The Ethiopian Armenian Community
By Asbed Pogharian
Thursday, March 14, 2019 @ 7:30PM
In the Aram and Anahis D. Boolghoorjian Hall of the Merdinian School:
13330 Riverside Dr., Sherman Oaks, CA 91423
Direction: Exit Woodman on 101 FWY; go North 1 block, turn Right on Riverside Dr.
Armenians and Ethiopians have been in contact for centuries, despite their distant geographic homelands, mainly in Jerusalem. They both share the common branch of Christianity, monophysitism, which asserted that in the person of Jesus Christ there is only one divine nature, rather than two natures, divine and human, as asserted at the Council of Chalcedon in 451 AD. Armenian clergy have visited Ethiopia and vice versa. Individual Armenians have settled in Ethiopia as traders, emissaries and even diplomats. However, it was only in the late 1800s and early 1900 that a community was formed in Addis Ababa, the capital. The community increased in numbers after the Genocide, reaching its peak of around 1,200 members in the 1950s. There are striking similarities between the Armenian and Ethiopian alphabets, which is considered by some as another indicator of the close ties Armenians and Ethiopians had as early as 400 AD. In 1924, Ras Teferi Mekonen, the future Emperor Haile Selassie, “adopted” 40 orphans from the Armenian orphanage in Jerusalem and brought them to Ethiopia, making them his official Imperial Marching Band. Their director, Kevork Nalbandian, composed the first national anthem of Ethiopia in 1930, which was used until the Communist Revolution of 1974, when it was discontinued. After the overthrow of the Emperor, most Armenians left the country, thus weakening the community. Today, only about 70 Armenians remain in Adis Ababa with a functioning church and an elementary school, but no Armenian students in attendance.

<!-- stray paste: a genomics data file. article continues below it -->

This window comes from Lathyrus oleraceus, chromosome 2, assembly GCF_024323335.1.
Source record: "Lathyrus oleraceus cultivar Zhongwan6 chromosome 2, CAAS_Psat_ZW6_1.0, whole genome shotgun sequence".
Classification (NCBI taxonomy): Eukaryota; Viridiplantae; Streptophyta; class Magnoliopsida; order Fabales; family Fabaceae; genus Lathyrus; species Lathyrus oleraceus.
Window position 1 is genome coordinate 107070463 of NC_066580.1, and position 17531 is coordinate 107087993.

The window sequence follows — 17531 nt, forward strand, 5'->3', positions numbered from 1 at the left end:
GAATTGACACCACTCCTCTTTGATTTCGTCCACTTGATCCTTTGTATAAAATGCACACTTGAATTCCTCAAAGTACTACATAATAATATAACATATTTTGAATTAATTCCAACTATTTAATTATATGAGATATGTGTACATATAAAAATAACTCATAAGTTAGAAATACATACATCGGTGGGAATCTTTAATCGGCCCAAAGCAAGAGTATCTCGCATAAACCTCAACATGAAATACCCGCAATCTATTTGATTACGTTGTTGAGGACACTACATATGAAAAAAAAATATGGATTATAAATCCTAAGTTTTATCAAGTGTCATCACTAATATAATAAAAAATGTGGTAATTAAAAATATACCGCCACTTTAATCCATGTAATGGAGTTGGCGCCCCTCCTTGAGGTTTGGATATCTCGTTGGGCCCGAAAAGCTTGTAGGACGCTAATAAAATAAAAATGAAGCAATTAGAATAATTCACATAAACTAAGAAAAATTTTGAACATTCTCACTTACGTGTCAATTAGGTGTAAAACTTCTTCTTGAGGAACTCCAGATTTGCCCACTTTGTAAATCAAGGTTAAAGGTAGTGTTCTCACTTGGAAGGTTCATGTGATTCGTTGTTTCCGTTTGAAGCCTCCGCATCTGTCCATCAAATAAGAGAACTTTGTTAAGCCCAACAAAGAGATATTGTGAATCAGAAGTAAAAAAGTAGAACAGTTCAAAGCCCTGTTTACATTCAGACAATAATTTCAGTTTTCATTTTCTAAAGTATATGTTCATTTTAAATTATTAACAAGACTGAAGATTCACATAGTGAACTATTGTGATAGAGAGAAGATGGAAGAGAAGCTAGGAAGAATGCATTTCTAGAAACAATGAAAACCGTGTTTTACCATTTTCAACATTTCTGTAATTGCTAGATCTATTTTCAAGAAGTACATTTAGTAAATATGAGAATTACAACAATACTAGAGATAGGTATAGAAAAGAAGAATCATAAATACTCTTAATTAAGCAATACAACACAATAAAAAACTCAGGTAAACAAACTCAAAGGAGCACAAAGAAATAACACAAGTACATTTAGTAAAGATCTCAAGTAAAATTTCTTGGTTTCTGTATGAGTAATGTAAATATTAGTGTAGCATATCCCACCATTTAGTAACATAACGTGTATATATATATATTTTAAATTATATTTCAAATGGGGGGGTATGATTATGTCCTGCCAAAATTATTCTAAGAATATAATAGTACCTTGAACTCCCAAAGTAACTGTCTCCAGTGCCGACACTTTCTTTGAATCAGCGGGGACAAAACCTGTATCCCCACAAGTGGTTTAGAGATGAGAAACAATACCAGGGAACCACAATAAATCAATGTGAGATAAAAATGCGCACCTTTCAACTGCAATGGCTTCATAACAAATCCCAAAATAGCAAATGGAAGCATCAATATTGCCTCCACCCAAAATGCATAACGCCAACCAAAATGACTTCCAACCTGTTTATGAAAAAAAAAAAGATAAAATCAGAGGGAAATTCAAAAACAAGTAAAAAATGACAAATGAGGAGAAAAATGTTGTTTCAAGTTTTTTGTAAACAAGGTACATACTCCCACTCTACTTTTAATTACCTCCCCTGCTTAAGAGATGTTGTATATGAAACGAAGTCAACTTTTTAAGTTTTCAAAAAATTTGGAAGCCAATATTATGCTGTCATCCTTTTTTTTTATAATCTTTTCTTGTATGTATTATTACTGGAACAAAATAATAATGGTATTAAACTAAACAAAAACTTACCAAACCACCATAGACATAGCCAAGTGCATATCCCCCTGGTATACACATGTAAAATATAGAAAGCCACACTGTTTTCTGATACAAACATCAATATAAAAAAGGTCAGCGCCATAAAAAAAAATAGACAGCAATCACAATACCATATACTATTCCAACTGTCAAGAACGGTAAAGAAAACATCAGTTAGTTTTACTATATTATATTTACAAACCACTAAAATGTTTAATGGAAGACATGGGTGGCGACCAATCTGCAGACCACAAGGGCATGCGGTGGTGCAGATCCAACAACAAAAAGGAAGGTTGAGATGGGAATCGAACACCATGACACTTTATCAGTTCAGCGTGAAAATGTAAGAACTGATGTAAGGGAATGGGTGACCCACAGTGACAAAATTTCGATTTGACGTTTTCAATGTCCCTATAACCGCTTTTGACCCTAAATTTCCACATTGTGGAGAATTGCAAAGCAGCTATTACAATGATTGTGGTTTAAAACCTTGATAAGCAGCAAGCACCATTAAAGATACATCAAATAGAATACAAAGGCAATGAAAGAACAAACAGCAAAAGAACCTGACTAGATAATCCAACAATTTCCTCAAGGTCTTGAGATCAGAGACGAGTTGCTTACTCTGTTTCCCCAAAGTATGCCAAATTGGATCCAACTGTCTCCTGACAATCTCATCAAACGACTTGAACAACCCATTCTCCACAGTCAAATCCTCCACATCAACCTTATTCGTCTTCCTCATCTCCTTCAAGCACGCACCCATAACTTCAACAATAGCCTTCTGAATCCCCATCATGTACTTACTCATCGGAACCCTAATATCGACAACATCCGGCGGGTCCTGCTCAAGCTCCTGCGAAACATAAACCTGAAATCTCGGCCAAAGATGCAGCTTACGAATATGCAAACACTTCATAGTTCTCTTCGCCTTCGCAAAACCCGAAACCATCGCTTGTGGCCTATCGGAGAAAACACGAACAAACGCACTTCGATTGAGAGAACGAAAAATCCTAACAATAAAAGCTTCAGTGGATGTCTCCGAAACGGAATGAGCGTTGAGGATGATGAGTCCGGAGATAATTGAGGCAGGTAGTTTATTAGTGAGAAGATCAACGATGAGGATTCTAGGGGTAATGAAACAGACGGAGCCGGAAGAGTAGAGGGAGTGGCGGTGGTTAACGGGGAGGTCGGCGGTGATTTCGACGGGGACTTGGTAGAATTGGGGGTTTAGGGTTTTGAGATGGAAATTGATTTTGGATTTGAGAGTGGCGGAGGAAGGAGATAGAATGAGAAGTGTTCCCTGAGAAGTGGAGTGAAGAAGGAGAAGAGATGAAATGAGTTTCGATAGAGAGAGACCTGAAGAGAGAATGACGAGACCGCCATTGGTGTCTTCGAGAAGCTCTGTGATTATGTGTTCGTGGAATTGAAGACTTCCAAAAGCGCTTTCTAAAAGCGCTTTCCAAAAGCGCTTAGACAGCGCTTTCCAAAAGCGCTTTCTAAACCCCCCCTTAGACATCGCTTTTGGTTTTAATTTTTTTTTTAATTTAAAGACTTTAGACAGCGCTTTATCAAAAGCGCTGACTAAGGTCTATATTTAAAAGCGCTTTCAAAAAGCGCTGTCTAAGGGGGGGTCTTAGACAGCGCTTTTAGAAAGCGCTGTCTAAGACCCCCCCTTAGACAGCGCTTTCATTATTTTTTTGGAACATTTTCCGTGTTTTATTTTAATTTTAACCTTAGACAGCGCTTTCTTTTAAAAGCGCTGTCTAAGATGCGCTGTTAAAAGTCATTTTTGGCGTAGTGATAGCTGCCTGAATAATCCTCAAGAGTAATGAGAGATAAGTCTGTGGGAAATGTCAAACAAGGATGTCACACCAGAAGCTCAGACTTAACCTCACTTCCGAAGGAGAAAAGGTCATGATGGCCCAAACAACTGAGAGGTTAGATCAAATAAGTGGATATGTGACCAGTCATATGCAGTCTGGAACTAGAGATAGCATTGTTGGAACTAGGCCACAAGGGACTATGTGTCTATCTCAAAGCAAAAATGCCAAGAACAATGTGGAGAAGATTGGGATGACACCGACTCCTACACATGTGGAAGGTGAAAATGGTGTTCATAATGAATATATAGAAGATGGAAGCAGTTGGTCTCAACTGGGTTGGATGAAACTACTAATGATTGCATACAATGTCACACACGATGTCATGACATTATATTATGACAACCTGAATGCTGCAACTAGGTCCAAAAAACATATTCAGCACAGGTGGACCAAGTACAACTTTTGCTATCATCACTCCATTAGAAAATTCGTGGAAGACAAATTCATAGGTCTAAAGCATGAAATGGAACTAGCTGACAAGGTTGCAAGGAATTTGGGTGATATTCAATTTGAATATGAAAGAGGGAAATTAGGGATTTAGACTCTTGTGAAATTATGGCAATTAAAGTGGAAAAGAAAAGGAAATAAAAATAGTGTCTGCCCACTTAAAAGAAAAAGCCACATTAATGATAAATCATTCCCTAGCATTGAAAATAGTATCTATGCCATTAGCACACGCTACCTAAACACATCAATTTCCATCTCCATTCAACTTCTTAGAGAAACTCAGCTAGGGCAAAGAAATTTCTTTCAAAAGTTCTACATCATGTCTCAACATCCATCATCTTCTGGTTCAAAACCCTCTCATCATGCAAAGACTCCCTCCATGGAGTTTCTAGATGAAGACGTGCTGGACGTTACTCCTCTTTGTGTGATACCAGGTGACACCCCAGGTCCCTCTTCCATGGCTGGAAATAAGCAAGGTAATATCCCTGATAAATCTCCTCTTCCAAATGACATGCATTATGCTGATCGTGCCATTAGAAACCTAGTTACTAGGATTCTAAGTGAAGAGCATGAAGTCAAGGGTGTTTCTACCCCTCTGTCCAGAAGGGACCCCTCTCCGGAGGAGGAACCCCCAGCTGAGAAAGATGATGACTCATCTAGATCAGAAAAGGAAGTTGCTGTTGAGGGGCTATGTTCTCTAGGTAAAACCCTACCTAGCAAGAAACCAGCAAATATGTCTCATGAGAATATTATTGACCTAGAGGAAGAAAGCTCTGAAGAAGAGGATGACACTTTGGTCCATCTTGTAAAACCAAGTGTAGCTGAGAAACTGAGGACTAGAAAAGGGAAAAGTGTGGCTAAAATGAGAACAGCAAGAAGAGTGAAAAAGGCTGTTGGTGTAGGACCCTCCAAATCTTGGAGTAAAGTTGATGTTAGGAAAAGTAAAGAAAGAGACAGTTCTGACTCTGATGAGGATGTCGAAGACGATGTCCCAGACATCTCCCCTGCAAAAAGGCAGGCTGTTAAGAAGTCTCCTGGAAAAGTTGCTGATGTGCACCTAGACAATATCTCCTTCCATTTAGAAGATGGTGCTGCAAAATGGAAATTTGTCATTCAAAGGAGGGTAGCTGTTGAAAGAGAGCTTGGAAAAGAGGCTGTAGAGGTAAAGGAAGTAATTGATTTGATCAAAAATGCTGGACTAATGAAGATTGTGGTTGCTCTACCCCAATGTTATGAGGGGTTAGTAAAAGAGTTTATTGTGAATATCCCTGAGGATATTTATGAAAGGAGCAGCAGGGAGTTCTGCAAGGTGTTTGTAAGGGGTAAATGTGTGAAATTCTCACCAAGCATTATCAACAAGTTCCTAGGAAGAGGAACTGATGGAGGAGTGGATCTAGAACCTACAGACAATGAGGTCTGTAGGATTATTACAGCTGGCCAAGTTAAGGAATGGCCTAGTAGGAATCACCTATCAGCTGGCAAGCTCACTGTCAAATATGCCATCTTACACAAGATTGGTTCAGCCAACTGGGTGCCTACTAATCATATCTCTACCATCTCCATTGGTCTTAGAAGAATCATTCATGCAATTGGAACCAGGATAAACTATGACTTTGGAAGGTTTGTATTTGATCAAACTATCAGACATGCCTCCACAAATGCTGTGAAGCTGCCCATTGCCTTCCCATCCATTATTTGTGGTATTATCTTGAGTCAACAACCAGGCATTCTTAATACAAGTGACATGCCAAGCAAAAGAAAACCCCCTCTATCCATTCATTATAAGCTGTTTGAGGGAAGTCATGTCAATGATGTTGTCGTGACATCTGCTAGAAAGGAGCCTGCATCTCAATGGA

Asbed Pogharian is a third generation Ethiopian-Armenian. His paternal grandfather arrived in Ethiopia in 1899 after surviving the Hamidian massacres of 1895-96. Both his parents were born in Addis Ababa. He left Ethiopia in 1975 to attend the Melkonian Educational Institute in Cyprus. After graduating from college in Philadelphia in 1984, he spent a year in Yerevan researching the relationship between Ethiopians and Armenians throughout history. Last January, after an absence of 43 years, he returned to Ethiopia for the first time and documented his travel in a film, Dear Ethiopia: A Love Letter. Parts of his film will be shown at the presentation. He currently lives in La Crescenta.
Disclaimer: The Merdinian School is not the sponsor of this event and any opinions expressed during the event are not those of the School.